How men feel about fatherhood, and what they contribute
ANN ARBOR— In addition to time and money, today’s fathers contribute to their children’s lives in a wide variety of ways, according to a new University of Michigan study of a nationally representative sample of 1,761 children living in two-parent, intact families.
About three-quarters of these fathers say they hug their children or show physical affection to them everyday, reports sociologist W. Jean Yeung, a researcher at the U-M Institute for Social Research (ISR).
One-third of U.S. fathers in the study say they tell their children they love them every day and 60 percent say they joke or play with their children on a daily basis. Nearly 90 percent of fathers say that being a father is the most fulfilling role a man can have, and almost as many express a high level of confidence in themselves as fathers. About 87 percent agree or strongly agree that fathers are just as good as mothers at meeting their children’s needs.
For the study, Yeung analyzed data from a variety of sources, including time diaries and questionnaires filled out by both mothers and fathers of children up to age 12. Collected in 1997 by researchers at the ISR, the data are part of the Panel Study of Income Dynamics Child Development Supplement, funded by the National Institute of Child Health and Human Development.
Eighty percent of the dads say they help choose their children’s activities, while 67 percent help choose their children’s day care and schools. But only 29 percent say they help their wives select a pediatrician and make appointments for their children, according to the study.
About a quarter of the fathers have attended at least one meeting of the PTA or similar organizations at their children’s school, and about 22 percent have volunteered at school during the year they were interviewed, Yeung reports.
More than half the fathers know the first and last names of their children’s close friends, and 77 percent say that when their children aren’t at home, they always know whom they are with.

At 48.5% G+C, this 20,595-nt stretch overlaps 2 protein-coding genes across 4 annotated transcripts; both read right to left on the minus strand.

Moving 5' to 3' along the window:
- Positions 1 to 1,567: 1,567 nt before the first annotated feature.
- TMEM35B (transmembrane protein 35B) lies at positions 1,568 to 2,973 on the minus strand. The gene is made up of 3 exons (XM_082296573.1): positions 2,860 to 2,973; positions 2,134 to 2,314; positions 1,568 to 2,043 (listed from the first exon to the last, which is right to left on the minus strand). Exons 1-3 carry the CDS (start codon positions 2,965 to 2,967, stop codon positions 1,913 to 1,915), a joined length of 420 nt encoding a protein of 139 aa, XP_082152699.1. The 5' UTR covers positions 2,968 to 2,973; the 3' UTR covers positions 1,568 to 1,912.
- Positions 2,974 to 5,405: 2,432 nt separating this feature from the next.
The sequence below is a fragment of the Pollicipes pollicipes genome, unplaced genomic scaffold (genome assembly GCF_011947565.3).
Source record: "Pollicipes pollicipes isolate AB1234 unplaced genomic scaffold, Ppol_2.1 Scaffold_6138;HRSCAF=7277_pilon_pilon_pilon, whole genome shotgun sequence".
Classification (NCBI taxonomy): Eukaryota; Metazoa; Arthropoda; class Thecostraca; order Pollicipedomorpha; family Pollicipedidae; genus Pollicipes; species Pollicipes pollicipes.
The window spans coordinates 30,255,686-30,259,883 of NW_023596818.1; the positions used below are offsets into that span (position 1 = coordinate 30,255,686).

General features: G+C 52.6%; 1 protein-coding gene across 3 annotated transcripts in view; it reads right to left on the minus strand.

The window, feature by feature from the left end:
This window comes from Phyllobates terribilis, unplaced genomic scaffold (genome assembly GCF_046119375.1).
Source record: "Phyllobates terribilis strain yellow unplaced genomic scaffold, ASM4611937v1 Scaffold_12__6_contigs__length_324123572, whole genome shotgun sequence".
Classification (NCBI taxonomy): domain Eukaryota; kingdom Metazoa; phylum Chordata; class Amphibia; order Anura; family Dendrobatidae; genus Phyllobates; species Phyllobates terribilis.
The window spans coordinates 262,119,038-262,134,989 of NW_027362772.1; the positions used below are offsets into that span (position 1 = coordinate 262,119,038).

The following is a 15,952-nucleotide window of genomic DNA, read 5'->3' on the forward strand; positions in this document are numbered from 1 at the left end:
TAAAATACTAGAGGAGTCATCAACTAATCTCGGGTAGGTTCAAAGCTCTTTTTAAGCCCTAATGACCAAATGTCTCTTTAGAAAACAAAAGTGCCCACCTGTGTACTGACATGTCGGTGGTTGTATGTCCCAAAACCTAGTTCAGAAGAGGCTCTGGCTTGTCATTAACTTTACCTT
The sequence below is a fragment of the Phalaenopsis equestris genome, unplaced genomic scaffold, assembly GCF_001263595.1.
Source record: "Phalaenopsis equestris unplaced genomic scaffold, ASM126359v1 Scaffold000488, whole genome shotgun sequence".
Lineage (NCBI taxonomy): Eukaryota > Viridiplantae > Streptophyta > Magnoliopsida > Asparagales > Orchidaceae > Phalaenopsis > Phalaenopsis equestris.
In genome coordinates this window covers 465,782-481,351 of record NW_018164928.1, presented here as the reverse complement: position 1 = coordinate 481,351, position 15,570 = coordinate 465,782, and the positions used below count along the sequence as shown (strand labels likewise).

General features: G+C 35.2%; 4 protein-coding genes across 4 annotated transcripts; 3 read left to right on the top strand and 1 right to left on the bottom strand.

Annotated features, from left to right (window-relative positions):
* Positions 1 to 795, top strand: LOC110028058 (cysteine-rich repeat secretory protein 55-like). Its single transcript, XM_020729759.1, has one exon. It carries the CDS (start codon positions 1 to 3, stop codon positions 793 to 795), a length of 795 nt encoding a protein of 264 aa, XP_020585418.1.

Almost 40 percent of the fathers say they often or very often set limits on how much time a child can spend watching television, and 60 percent set limits on what shows their children are allowed to watch. Fathers also report that they often or very often set the following limits: establishing when it is time for homework (62 percent); limiting snacks (63 percent), controlling whom a child spends time with (40 percent), and controlling how children spend time after school (46 percent).
While 65 percent of the fathers say they often or very often discuss rules with their children, most dads are not the main family disciplinarian. Only 5 percent of fathers say they are primarily responsible for disciplining their children, while 93 percent say they share this responsibility with their wives.
Three-quarters of the fathers earn more than half the family income, and 33 percent agree that a man should earn most of the money while a woman takes care of home and family. After controlling for a variety of family characteristics, Yeung found that a father’s earnings and education are positively related to a child’s math and reading scores.
But no matter how little money a father earns or what his educational level, Yeung found that several self-reported paternal characteristics are related to fewer behavior problems in children. Fathers who have a warm relationship with their children, who monitor what their children are doing in school, and who spend time with their children playing and socializing with others, are most likely to have children with fewer behavior problems, Yeung found. Among these behavior problems are lying, being overly active, crying too much, feeling no one loves them, being fearful or anxious, or having a tendency to withdraw.
“It’s important to remember that these findings reflect the situation for children who live with both of their biological or adoptive parents,” Yeung cautions. “About one-third of today’s American children don’t, and these children are likely to spend less time with their fathers and receive lower levels of support from them, both financially and emotionally.”